Other shades of greens 

Beyond the lettuce leaf and more

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Have you ever watched tender young leaves in the wind? They're so delicate the slightest breeze sets them trembling, making their delicacy all the more apparent. Even the shade of green they offer seems tentative, uncertain.

On your plate, spring greens are equally tender. No, they don't have huge adorable eyes like those of kittens, puppies and most baby animals to make them look vulnerable and appealing. Still, there's something about their leafy delicacy that triggers the protective, mothering side of me. That is, before I gobble them down!

Tender little sorrel leaves tangy as lemon-lime juice; chartreuse young lettuce leaves as delicate as gossamer; baby beet micro-greens that really are deep purple and as sultry as beets themselves. They fill heart and mouth with delight — welcome relief from the root veggies of winter we've been rooted in for months.

Farmers from Pemberton to Abbotsford have been teaching me for years about the joys of local spring greens, especially those far from the beaten path of supermarket shelves.

Yes, Virginia, there is life beyond lettuce, cabbage and parsley. Besides, even if you check the "organics" sections of your favourite grocery store, all you'll find now are greens shipped 1,001 miles from California or Mexico.

A local exception — one you can enjoy year-round — are the very B.C. Eatmore organic sprouts grown in Comox Valley on Vancouver Island. You can find them in nearly every grocery store and remember this — you're supporting 30+ jobs each time you buy a container.

But branch out! In this case, life abounds beyond alfalfa sprouts (never my favourites). Try the garlic sprouts for a lovely hint of garlic or the broccoli sprouts — a bit peppery and, surprisingly, not even remotely like broccoli.

Sprouts got a bad rap a few years back with e. coli scares, but Eatmore does a bang-up job of growing theirs carefully, plus they're seed savers and anti-GMOs.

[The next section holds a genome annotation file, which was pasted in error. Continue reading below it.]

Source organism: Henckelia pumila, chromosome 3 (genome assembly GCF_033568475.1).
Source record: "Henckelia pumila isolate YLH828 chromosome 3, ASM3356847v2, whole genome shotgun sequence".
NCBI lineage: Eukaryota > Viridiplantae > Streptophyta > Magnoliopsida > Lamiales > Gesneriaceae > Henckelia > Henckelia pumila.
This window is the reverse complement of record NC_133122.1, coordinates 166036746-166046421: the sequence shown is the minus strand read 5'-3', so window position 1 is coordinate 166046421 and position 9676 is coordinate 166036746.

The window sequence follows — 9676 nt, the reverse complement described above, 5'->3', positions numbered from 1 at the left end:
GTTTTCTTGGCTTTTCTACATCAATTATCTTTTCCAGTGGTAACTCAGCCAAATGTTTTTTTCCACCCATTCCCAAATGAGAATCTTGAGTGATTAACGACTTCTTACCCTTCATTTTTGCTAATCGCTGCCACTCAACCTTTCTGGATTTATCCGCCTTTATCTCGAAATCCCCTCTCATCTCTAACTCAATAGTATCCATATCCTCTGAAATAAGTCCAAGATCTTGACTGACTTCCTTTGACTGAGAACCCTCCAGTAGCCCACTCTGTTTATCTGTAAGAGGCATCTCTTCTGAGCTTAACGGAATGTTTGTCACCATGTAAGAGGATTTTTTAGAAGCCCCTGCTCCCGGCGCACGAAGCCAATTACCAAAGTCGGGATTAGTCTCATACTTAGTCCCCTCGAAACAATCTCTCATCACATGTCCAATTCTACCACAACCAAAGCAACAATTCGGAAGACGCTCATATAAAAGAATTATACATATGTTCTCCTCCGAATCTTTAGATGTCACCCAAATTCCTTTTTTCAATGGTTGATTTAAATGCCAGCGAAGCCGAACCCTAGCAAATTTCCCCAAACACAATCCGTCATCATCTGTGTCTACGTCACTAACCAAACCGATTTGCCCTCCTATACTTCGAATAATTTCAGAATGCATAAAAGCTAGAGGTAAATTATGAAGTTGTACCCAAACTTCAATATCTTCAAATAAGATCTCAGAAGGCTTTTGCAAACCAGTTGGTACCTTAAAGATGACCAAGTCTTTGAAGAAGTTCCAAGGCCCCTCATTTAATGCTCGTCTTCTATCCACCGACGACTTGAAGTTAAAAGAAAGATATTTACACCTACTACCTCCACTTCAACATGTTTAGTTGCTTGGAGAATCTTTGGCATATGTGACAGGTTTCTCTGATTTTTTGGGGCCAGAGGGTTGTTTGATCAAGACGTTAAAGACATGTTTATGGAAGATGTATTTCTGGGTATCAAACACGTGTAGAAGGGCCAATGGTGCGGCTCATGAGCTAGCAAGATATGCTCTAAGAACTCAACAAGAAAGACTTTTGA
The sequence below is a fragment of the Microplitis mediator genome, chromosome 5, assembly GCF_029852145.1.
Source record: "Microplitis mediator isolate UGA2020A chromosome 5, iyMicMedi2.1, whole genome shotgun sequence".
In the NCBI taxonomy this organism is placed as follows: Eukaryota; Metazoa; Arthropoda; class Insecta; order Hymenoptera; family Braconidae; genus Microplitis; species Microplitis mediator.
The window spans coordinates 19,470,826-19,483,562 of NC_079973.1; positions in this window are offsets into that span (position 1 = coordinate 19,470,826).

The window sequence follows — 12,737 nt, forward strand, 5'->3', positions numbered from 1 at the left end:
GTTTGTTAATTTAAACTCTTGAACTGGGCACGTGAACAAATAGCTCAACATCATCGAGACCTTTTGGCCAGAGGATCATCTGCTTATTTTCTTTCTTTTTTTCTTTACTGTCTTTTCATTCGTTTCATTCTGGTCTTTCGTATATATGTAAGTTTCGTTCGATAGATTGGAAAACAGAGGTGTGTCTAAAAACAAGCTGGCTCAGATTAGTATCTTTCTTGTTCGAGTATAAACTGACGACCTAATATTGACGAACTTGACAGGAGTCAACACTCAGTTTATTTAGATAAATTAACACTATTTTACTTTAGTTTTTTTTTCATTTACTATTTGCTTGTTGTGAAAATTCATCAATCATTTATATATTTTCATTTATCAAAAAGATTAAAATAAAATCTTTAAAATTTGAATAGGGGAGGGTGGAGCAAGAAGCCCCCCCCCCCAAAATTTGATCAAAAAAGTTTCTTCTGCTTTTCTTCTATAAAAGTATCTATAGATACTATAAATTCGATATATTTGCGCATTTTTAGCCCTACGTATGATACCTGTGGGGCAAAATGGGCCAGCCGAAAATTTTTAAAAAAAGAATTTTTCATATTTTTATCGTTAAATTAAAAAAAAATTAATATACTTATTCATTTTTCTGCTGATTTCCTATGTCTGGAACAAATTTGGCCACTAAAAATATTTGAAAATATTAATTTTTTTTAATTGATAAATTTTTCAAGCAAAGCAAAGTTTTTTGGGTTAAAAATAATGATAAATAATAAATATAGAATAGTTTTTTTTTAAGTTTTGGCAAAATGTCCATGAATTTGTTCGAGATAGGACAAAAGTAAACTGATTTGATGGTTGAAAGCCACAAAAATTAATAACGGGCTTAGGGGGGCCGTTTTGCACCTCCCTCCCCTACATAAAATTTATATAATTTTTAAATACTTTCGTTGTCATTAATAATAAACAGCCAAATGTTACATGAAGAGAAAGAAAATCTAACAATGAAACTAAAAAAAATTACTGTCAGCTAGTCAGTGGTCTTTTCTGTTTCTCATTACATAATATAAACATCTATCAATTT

Regardless, all sprouts — and all greens, for that matter — need to be rinsed well before use. The easiest way for sprouts is to dump them in a sieve and rinse them under running water. Give it a few taps on the side of the sink to get more water out, then let them drain in the sink bottom while you prep your sandwich or salad. Your sprouts will be ready when you are.

As for other tender-leaf darlings, try branching out with these:

Arugula: Like so many other things, this got a new lease on life in Canada when the American name, "arugula", overtook the original name of "garden rocket" or just plain "rocket" used in Commonwealth countries for ages. I say go British, not American, on this one since rocket is native to the Mediterranean. I still like to call it "rocket" mainly because its flavour sends me, maybe not quite to the moon, but close. Arugula is a member of the mustard / cabbage / radish family and one bite of fresh, tender arugula will tell you why. Peppery and nutty at the same time, some people find it addicting. But that might be due to its high potassium content, a property most greens share. One of the more common elements in our bodies, potassium is vital for keeping our brains and nervous systems healthy.

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